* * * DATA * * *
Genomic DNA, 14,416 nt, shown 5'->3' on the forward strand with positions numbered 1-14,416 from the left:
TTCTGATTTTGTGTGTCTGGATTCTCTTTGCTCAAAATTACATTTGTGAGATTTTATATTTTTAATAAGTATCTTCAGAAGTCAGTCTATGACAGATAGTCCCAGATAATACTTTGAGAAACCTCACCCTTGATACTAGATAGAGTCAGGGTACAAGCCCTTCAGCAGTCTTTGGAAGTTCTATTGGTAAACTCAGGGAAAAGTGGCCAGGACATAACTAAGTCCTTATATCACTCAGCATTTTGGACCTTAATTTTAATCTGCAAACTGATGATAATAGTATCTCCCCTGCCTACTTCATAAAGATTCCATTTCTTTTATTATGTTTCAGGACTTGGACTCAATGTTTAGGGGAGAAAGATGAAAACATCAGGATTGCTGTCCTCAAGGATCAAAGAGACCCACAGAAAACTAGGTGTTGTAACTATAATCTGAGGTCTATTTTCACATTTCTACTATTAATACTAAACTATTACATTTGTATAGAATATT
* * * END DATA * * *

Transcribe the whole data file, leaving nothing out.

Genomic DNA, 14,416 nt, shown 5'->3' on the forward strand with positions numbered 1-14,416 from the left:
TTCTGATTTTGTGTGTCTGGATTCTCTTTGCTCAAAATTACATTTGTGAGATTTTATATTTTTAATAAGTATCTTCAGAAGTCAGTCTATGACAGATAGTCCCAGATAATACTTTGAGAAACCTCACCCTTGATACTAGATAGAGTCAGGGTACAAGCCCTTCAGCAGTCTTTGGAAGTTCTATTGGTAAACTCAGGGAAAAGTGGCCAGGACATAACTAAGTCCTTATATCACTCAGCATTTTGGACCTTAATTTTAATCTGCAAACTGATGATAATAGTATCTCCCCTGCCTACTTCATAAAGATTCCATTTCTTTTATTATGTTTCAGGACTTGGACTCAATGTTTAGGGGAGAAAGATGAAAACATCAGGATTGCTGTCCTCAAGGATCAAAGAGACCCACAGAAAACTAGGTGTTGTAACTATAATCTGAGGTCTATTTTCACATTTCTACTATTAATACTAAACTATTACATTTGTATAGAATATT